Child Labor Exposed in The Chimney Sweeper by William Blake
– In the poem, The Chimney Sweeper by William Blake (1789), the poet attempts to shine a light on the social injustice inflicted upon children by appealing to the reader’s conscience in order to free them from their nightmare existence. He uses a child’s voice as the vehicle to deliver his message in order to draw attention to the injustice of forced child labor. The speaker is a young boy whose mother has passed away. He has no time to properly grieve because his father has sold him into a life of filth and despair….
The Chimney Sweeper: Dispair
– Throughout the Industrial Revolution in England in the 18th century, many children were forced to work against their own will, to support the growing need for labor in the demanding economy. William Blake’s “The Chimney Sweeper,” meticulously portrays the mindsets of two individuals obligated to carry out these societal expectations of working at a very young age. However, contrary to societies opinion on harmful child labor, Blake uses irony and sarcasm to convey his critical allegation of the wrongdoings of the church and society on their lack of effort to intervene and put an end to the detrimental job of adolescent chimney sweeping….
William Blake’s The Chimney Sweep and Songs of Innocence and Experience
– William Blake’s The Chimney Sweep and Songs of Innocence and Experience In this essay I will attempt to analyse, compare and contrast the poems ‘The Chimney Sweep’ from both ‘Songs of Experience’ and ‘Songs of Innocence’ which were both written by ‘William Blake’ in 1790-92 and 1789 respectively. These two poems were amalgamated in 1794 to create a new collection called ‘Songs of Innocence and Experience’. I will be looking at what Blake says and hints at concerning the ‘two contrary states of the human soul’ in the two poems as well as looking at the message Blake is trying to convey to the reader….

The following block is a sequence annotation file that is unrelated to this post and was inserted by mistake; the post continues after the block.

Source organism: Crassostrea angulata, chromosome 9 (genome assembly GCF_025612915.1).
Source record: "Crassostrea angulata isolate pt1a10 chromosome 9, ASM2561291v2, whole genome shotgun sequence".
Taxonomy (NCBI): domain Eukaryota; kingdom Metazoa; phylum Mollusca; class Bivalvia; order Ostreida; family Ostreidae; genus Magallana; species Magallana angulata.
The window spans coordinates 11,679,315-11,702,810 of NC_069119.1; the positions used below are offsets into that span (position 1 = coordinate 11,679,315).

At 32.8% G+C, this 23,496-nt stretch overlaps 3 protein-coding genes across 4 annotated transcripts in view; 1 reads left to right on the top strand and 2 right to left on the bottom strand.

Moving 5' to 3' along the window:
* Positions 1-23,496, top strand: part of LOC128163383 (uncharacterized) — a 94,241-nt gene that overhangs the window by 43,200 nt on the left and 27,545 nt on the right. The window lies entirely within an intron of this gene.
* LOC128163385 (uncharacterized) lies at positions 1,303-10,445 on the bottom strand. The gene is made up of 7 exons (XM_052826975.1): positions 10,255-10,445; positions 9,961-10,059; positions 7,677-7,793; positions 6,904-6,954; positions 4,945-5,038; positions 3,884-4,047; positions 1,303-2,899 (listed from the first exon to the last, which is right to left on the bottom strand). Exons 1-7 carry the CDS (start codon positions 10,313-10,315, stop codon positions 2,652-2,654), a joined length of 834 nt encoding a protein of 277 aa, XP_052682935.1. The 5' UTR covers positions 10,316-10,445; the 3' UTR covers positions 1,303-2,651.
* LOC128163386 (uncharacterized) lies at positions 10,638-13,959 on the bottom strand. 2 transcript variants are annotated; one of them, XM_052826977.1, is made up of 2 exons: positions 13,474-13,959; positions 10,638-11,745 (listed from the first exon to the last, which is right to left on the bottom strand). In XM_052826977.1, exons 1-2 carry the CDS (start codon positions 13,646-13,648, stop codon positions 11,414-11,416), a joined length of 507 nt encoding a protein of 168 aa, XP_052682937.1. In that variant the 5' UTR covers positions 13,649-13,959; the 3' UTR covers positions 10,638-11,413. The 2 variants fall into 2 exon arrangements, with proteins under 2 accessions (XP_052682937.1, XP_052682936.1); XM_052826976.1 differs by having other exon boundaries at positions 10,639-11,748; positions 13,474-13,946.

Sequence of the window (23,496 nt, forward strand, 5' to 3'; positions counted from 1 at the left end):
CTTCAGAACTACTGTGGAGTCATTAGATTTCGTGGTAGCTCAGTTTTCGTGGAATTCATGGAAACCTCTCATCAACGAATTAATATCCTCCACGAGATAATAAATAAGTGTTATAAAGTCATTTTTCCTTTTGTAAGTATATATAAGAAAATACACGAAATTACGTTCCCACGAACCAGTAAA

William Blake’s The Chimney Sweeper
– William Blake’s The Chimney Sweeper William Blake’s The Chimney Sweeper, written in 1789, tells the story of what happened to many young boys during this time period. Often, boys as young as four and five were sold for the soul purpose of cleaning chimneys because of their small size. These children were exploited and lived a meager existence that was socially acceptable at the time. Blake voices the evils of this acceptance through point of view, symbolism, and his startling irony. Blake expresses his poem in first person, as a young chimney sweeper…. ;
I and My Chimney, by Herman Melville
– In his short story “I and My Chimney,” Herman Melville makes an effort to keep his old chimney, a chimney he very much acknowledges. Even though he believes the “chimney is grand seignior here” (Melville), his wife however is against keeping it because she finds it a burden and constantly complains on removing it in any way possible. It is seen that the narrator spends much of the story trying to describe how important the chimney was to him and the schemes his wife plans to get rid of the chimney…. ;